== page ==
Middie – Middies have been produced by Takara since 2010. Middies are in between Neo and Petite sizes. They lack the same eye mechanism as Neo, but have a dial at the back of their head to move their eyes from side to side. Middies also have the ability to tilt their head.

Neo – Refers to the modern Blythe dolls produced by Takara. They have been in production since 2001.

Petite – Petite can refer to either the Petite Blythes by Takara or LPS Petites. Both are similar in size and can wear each others clothing and shoes. Takara Petites have ‘sleep eyes’; eyes that close when the doll is laying down and open when the doll is standing up. LPS Petites do not have eyes that are able to move or close.

RBL – “Radiance” Blythe, produced from 2006 to 2013. RBLs have the distinct feature of being the first Blythe produced by Takara that is easy to open. RBLs are also the most abundant when it comes to number of dolls released. The RBL mold was discontinued following damage due to long-term use, the RBL+ mold was created to replace it.

RBL+ – “Radiance Plus” (or Radiance +) Blythe, produced from 2013 to present. RBL+ is very similar in appearance to the RBLs – from look to the method of assembly. Some RBL+ releases have been found to have an excessive amount of glue which makes basic customization attempts difficult.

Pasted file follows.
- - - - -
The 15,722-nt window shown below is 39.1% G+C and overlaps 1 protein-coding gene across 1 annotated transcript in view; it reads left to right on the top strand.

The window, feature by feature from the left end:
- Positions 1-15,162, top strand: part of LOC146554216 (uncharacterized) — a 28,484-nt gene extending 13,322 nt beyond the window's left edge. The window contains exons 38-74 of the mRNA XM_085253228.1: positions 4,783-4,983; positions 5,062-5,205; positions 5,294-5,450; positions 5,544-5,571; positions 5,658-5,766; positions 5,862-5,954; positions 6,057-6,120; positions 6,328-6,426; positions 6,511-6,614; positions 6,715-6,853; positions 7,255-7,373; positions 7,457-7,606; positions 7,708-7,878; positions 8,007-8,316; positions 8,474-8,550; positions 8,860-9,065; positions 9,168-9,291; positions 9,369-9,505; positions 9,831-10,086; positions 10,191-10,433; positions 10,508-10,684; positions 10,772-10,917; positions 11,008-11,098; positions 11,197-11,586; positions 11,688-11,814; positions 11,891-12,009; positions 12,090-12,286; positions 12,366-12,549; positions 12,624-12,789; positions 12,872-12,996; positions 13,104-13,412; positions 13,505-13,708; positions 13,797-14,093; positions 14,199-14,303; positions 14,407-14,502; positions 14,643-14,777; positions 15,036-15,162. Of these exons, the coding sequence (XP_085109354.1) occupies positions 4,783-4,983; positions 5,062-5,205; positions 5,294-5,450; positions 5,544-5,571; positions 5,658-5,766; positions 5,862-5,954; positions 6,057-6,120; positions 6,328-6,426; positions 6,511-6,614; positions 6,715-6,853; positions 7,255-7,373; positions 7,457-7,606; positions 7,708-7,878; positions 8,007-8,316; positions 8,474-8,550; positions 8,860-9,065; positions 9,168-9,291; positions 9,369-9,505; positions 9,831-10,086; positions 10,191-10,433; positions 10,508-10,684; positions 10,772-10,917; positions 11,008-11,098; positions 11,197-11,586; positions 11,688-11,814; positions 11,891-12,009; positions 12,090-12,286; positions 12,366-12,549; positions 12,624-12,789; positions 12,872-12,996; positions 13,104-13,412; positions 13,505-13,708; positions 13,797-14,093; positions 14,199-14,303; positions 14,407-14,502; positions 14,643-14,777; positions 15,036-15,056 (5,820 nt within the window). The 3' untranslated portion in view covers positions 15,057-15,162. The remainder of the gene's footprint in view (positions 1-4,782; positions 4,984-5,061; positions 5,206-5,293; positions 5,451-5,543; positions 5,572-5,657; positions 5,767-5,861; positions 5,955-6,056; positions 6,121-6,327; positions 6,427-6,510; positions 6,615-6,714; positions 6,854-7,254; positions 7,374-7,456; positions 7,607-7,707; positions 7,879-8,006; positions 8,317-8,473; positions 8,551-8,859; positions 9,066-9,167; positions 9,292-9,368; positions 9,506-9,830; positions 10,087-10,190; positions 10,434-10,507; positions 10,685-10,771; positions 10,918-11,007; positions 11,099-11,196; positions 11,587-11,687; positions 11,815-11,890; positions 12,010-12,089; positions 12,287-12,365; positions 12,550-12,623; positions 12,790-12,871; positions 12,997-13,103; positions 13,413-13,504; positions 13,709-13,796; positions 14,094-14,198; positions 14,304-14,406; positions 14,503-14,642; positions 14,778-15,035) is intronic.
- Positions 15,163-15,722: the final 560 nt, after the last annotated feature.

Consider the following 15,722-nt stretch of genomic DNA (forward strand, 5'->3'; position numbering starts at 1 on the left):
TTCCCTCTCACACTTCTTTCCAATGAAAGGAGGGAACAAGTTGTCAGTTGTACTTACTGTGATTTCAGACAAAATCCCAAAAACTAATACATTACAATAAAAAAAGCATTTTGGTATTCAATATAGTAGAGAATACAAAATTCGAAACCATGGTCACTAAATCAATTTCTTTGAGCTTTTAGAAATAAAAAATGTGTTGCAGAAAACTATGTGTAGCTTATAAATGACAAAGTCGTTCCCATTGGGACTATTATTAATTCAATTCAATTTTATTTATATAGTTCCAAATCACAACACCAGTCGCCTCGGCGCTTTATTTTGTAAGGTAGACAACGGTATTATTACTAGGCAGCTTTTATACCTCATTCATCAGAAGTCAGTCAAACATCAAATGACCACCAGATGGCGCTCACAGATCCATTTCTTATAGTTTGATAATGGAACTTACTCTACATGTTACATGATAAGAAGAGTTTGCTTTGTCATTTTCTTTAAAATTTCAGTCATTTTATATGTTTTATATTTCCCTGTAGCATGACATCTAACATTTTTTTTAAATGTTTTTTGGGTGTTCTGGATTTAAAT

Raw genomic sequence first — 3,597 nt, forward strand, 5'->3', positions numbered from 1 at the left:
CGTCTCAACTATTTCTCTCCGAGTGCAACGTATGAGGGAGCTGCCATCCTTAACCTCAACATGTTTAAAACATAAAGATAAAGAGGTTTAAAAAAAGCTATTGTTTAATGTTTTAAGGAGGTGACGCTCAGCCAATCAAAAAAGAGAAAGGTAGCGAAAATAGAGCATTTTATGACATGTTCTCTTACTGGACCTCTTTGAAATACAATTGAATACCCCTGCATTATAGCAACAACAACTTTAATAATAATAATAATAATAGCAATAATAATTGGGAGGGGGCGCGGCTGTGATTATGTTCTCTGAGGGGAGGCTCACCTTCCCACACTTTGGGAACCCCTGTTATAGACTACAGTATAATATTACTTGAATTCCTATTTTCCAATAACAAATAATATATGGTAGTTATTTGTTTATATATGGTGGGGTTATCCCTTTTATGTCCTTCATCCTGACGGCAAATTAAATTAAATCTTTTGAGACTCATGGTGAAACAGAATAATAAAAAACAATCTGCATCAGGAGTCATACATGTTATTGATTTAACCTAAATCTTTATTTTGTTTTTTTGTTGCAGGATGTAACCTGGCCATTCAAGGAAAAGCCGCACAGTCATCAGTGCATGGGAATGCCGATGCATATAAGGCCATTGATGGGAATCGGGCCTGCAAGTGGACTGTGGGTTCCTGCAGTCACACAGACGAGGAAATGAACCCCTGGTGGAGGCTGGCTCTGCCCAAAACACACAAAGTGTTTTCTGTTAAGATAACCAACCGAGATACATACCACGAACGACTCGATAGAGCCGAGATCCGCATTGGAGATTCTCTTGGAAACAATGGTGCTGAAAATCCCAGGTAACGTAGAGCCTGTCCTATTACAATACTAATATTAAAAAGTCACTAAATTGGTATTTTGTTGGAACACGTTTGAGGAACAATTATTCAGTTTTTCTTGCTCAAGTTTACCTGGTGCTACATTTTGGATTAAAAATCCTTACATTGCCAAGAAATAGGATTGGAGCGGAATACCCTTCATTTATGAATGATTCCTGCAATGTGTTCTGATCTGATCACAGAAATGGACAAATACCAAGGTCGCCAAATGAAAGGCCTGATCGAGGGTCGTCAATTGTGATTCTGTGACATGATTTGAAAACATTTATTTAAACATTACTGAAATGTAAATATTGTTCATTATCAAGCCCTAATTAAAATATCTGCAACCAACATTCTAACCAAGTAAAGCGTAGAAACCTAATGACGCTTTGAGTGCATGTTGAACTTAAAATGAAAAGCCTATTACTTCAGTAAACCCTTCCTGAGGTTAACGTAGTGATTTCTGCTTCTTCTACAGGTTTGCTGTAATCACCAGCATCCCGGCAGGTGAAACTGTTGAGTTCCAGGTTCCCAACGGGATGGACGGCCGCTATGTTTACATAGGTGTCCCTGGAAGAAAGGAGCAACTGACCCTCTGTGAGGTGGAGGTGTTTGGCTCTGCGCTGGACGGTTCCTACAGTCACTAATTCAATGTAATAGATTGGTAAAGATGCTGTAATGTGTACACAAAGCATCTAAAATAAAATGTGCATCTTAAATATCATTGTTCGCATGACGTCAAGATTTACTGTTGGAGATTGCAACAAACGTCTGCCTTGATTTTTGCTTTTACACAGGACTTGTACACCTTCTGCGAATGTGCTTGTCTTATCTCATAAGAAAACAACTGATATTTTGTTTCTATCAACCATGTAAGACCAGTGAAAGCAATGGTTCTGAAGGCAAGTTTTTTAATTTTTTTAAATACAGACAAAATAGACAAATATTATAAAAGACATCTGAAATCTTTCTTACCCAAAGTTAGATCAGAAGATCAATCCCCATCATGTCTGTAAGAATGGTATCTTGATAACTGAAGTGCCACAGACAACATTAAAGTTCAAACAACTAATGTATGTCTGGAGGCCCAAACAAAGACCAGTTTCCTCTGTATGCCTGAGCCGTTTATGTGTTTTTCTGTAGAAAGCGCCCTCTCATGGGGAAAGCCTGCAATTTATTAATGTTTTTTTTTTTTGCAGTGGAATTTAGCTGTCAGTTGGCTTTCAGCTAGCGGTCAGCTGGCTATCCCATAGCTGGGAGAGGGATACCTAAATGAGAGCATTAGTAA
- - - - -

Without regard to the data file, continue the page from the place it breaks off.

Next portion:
Reroot – A custom feature when you remove the hair that the doll comes with and replace it with something else.

SBL – “Superior” Blythe, produced from 2003-2008. The first SBL dolls had a severe downward gaze. Later SBL releases are said to have a “joker” smile that some also say looks like a smirk. SBLs also had some of the best variety of hair colour and stock items that came standard with the dolls.

Sleep Eyes – A custom feature that adds another string to the doll. It replaces the function of the spring that enables you to leave the eyes closed after changing the eye colour.

Stock – A Blythe that has not been altered from her original state (from box).

Takara – The toy company that is currently responsible for producing Neo Blythe, Middie and Petites.

T-bar – A small plastic piece (in the shape of a T) that is inside of the head, it controls how high (or low) the doll looks.

TIB – This is Blythe, a English-language forum. Also can refer to the This is Blythe book by Gina Garan, published in 2000.

Wispy Bangs – Commonly used in reference to Kenner Blythes. Some dolls had thin bangs that were centred in the forehead, most had a curl to the ends.

WPWD – We Play With Dolls is an English-language forum with primarily Australian Blythe collectors, but they also welcome hobbyists from other countries.

Want to learn more?

2 Responses to “Blythe 102: Commonly Used Abbreviations and Words”

  1. […] your research, you don’t want to be disappointed. Blythelife.com has this handy introduction to the common terms you will come across when researching Blythe. I […]

  2. […] your research, you don’t want to be disappointed. Blythelife.com has this handy introduction to the common terms you will come across when researching Blythe. I […]